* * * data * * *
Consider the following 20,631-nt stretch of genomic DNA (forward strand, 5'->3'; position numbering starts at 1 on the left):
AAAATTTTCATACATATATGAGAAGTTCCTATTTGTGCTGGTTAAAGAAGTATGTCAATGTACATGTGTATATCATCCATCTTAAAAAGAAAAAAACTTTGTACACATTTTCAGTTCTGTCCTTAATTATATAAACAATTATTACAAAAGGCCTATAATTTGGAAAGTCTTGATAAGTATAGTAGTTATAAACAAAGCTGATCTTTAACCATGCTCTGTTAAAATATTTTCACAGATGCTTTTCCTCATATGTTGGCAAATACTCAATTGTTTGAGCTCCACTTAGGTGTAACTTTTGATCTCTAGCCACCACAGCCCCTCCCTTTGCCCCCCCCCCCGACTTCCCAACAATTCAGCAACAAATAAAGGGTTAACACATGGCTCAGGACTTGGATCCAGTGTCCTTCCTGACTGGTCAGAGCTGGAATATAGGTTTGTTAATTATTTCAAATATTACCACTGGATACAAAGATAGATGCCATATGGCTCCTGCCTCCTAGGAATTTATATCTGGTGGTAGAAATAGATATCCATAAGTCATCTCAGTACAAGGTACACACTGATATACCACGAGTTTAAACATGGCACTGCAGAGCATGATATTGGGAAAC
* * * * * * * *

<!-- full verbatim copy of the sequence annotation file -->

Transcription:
Consider the following 20,631-nt stretch of genomic DNA (forward strand, 5'->3'; position numbering starts at 1 on the left):
AAAATTTTCATACATATATGAGAAGTTCCTATTTGTGCTGGTTAAAGAAGTATGTCAATGTACATGTGTATATCATCCATCTTAAAAAGAAAAAAACTTTGTACACATTTTCAGTTCTGTCCTTAATTATATAAACAATTATTACAAAAGGCCTATAATTTGGAAAGTCTTGATAAGTATAGTAGTTATAAACAAAGCTGATCTTTAACCATGCTCTGTTAAAATATTTTCACAGATGCTTTTCCTCATATGTTGGCAAATACTCAATTGTTTGAGCTCCACTTAGGTGTAACTTTTGATCTCTAGCCACCACAGCCCCTCCCTTTGCCCCCCCCCCCGACTTCCCAACAATTCAGCAACAAATAAAGGGTTAACACATGGCTCAGGACTTGGATCCAGTGTCCTTCCTGACTGGTCAGAGCTGGAATATAGGTTTGTTAATTATTTCAAATATTACCACTGGATACAAAGATAGATGCCATATGGCTCCTGCCTCCTAGGAATTTATATCTGGTGGTAGAAATAGATATCCATAAGTCATCTCAGTACAAGGTACACACTGATATACCACGAGTTTAAACATGGCACTGCAGAGCATGATATTGGGAAAC